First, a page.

Best Summer Romance Novels Featuring Gay Characters

Whether relaxing by the beach with a good book or just dreaming of the perfect vacation, there’s a lot of books that capture the magic of summer. Summer means driving with the windows down, splashing around in the surf, staying up late, and getting up to no good. The teens in YA novels have less responsibilities and more freedom when off from school and it feels like anything could happen.

Here’s the best summer romance books in YA gay fiction.

Caught Inside– Jamie Deacon

Luke believes he has his life figured out…and then he meets Theo.

It should have been simple – a summer spent with his girlfriend Zara at her family’s holiday cottage in Cornwall. Seventeen-year-old Luke Savage jumps at the chance, envisioning endless hours of sunbathing on the private beach and riding the waves on his beloved surfboard. He isn’t interested in love. Though his rugged good looks and lazy charm mean he can have his pick of girls, he has no intention of falling for anyone.

Nothing prepares Luke for his reaction to Theo, the sensitive Oxford undergraduate who is Zara’s cousin and closest friend. All at once, he is plunged along a path of desire and discovery that has him questioning everything he thought he knew about himself. No one, especially Zara, must find out; what he and Theo have is too new, too fragile. But as the deceit spirals beyond their control, people are bound to get hurt, Luke most of all.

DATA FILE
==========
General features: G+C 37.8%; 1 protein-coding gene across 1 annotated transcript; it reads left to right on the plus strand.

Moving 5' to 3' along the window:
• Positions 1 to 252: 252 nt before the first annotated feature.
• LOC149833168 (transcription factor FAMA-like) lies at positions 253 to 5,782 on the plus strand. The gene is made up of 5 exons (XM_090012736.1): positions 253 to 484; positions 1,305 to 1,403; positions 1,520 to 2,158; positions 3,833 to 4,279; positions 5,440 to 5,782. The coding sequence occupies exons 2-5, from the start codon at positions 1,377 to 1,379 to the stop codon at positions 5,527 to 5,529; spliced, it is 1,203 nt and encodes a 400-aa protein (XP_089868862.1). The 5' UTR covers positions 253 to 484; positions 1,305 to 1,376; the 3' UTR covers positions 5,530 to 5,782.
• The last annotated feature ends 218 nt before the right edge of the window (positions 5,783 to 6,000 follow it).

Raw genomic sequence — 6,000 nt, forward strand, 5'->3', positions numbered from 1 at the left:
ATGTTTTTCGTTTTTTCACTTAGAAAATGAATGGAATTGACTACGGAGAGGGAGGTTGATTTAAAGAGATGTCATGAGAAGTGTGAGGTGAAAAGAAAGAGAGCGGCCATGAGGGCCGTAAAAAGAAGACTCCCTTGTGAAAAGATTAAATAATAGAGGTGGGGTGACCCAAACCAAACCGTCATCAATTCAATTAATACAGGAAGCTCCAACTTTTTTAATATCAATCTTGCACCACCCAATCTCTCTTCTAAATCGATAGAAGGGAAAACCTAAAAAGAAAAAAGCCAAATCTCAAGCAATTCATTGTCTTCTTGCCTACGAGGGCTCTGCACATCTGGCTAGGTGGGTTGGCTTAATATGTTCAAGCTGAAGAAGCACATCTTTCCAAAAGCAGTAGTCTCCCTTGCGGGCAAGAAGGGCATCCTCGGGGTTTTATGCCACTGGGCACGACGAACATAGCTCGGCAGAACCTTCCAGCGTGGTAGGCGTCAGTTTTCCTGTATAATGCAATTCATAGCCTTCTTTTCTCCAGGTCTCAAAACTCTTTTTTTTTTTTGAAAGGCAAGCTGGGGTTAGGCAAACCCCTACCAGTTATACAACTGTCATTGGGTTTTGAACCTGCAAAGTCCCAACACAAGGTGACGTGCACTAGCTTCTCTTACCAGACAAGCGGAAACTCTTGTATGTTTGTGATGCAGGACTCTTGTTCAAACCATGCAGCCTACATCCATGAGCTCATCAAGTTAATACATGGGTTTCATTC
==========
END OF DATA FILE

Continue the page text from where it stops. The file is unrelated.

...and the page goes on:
Writing Style: First person, one POV. Descriptive. 247 pages.
Topics and Tropes: sports, surfing, identity crisis, love triangle
For those who enjoy: introspective pieces, sweet love stories, developing relationships

What Readers Think:

Even if you’re not a fan of coming-of-age stories, athletes as main characters, or homosexual pairings, I urge you to give “Caught Inside” a try. The struggle to find love and acceptance is one we’ve all faced, regardless of gender, sexual preference, age, or ethnicity.

NfRtB, Amazon Review

Something Like Summer (Volume 1) – Jay Bell

Love, like everything in the universe, cannot be destroyed. But over time it can change.

The hot Texas nights were lonely for Ben before his heart began beating to the rhythm of two words; Tim Wyman. By all appearances, Tim had the perfect body and ideal life, but when a not-so-accidental collision brings them together, Ben discovers that the truth is rarely so simple. If winning Tim’s heart was an impossible quest, keeping it would prove even harder as family, society, and emotion threaten to tear them apart.